In some embodiments the system 100 may optionally include a tilt column 113. The tilt column 113 is essentially a scanning electron microscope (SEM) beam column that is tilted at an angle α with respect to the surface of the target 101. The tilt column 113 may include an electron source, beam optics an immersion lens configured as in the beam column 102. The tilt column 113 may obtain SEM images of the target 101 at a tilted viewing angle α.

As shown in the block diagram of FIG. 1B, the image generator 114 and image analyzer may be part of a controller 120. The controller 120 may be a self-contained microcontroller. Alternatively, the controller 120 may be a general purpose computer configured to include a central processor unit (CPU) 122, memory 124 (e.g., RAM, DRAM, ROM, and the like) and well-known support circuits 128 such as power supplies 121, input/output (I/O) functions 123, clock 126, cache 134, and the like, coupled to a control system bus 130. The memory 124 may contain instructions that the CPU 122 executes to facilitate the performance of the system 100. The instructions in the memory 124 may be in the form of the program code 125. The code 125 may control, e.g., the electron beam voltage and current produced by the source 115, the focusing of the beam with the beam optics 135 and the immersion lens 104 and the scanning of the electron beam by the coils 106 and the formation of images with the signal from the detector 110 in a conventional fashion. The code 125 may also implement analysis of the images.

The code 125 may conform to any one of a number of different programming languages such as Assembly, C++, JAVA or a number of other languages. The controller 120 may also include an optional mass storage device, 132, e.g., CD-ROM hard disk and/or removable storage, flash memory, and the like, which may be coupled to the control system bus 130. The controller 120 may optionally include a user interface 127, such as a keyboard, mouse, or light pen, coupled to the CPU 122 to provide for the receipt of inputs from an operator (not shown). The controller 120 may also optionally include a display unit 129 to provide information to the operator in the form of graphical displays and/or alphanumeric characters under control of the processor unit 122. The display unit 129 may be, e.g., a cathode ray tube (CRT) or flat screen monitor.

The controller 120 may exchange signals with the imaging device scanner driver 108, the e-beam driver 135 and the detector 110 or amplifier 112 through the I/O functions 123 in response to data and program code instructions stored and retrieved by the memory 124. Depending on the configuration or selection of controller 120 the scanner driver 108 and detector 110 or amplifier 112 may interface with the I/O functions via conditioning circuits. The conditioning circuits may be implemented in hardware or software form, e.g., within code 125.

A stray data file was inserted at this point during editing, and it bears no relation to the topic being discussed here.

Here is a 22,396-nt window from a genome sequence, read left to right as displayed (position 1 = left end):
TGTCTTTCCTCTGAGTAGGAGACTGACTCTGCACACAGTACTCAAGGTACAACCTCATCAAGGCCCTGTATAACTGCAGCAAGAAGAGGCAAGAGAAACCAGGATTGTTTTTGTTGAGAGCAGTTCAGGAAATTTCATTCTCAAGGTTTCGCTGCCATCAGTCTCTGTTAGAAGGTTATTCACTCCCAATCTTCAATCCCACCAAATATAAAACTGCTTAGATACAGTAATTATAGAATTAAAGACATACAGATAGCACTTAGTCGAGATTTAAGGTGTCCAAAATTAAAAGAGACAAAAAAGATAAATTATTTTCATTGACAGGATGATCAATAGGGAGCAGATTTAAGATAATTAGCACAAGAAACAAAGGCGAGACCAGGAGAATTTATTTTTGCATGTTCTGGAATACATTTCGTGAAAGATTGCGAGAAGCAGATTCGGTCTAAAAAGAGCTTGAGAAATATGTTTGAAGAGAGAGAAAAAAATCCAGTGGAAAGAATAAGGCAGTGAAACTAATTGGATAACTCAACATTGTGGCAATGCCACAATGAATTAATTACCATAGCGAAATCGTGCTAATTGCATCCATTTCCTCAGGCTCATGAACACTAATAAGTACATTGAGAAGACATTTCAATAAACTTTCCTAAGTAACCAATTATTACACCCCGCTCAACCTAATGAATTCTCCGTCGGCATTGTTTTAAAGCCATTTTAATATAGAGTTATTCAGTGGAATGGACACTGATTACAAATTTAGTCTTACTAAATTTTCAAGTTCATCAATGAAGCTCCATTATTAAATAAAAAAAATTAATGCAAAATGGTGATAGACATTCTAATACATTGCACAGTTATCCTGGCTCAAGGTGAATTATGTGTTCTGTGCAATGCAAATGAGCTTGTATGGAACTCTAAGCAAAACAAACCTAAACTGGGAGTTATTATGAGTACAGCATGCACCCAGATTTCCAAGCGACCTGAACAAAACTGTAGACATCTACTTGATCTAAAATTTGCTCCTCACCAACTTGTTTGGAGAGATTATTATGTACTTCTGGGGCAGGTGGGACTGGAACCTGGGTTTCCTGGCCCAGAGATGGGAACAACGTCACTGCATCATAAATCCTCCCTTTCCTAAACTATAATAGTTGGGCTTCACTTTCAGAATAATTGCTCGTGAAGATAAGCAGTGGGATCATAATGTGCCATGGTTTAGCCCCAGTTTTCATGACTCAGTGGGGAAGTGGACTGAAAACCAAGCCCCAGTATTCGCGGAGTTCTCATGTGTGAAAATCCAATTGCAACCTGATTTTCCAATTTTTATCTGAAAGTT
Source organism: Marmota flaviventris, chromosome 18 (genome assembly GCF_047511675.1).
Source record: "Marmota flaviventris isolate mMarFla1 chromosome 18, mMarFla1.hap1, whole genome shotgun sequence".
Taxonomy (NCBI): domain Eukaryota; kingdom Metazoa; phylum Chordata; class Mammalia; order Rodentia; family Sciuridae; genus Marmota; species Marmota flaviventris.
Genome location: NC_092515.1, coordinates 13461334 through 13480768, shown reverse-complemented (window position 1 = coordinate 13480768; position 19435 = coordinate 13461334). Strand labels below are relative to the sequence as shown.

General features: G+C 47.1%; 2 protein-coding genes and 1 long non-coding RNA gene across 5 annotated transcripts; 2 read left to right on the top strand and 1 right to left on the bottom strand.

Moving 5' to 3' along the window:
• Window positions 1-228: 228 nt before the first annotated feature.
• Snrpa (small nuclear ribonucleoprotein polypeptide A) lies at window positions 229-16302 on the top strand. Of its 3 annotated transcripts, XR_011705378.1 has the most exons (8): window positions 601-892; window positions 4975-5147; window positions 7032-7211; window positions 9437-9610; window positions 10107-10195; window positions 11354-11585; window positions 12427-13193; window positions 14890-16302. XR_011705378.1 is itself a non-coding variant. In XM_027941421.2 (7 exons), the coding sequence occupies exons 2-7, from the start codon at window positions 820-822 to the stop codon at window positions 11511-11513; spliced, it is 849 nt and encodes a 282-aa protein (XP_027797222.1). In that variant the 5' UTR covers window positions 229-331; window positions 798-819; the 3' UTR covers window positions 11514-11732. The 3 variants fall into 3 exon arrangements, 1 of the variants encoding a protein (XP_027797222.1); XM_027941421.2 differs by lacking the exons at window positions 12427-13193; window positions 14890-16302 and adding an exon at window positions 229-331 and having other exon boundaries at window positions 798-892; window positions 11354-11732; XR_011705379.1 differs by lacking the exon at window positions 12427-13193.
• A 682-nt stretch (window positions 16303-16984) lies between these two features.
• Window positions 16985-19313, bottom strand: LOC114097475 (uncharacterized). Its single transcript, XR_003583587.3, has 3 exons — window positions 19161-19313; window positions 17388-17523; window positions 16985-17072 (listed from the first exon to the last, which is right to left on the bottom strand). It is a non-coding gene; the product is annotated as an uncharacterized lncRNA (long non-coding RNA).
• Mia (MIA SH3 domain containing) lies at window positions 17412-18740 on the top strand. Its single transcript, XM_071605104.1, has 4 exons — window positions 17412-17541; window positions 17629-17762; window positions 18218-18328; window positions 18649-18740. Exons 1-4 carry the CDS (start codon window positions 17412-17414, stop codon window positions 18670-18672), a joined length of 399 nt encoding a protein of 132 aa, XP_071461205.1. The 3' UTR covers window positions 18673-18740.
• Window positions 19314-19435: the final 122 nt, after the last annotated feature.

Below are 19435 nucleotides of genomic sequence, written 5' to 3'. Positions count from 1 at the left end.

FIG. 2 illustrates a method 200 for target de-layering using electron beam activated chemical etch (EBACE). At 202 the target structure 103 or a portion thereof is exposed to the gas composition 117. The gas composition is of a type that etches nearby portions of the target 101 when the gas composition 117 is exposed to the electron beam. At 204 the electron beam is directed toward the target 101 in the vicinity of the gas composition 117. An interaction between the electron beam and the gas composition 117 etches a portion of the target 101 exposed to both the gas composition 117 and the electron beam. At 206 the target structure 103 is de-layered by means of etching due to interaction between the electron beam and gas composition 117 is enhanced. At 208 each layer of etched target structure is imaged in real time and stored in a database 133 on mass storage device 132 or in memory 124. The database 133 may be optimized to remove replicated layers in order to save storage space without loss of structural information. At 210 images of each layer of the targeted structure 103 can be retrieved from the database 133 for 3-D image reconstruction analysis.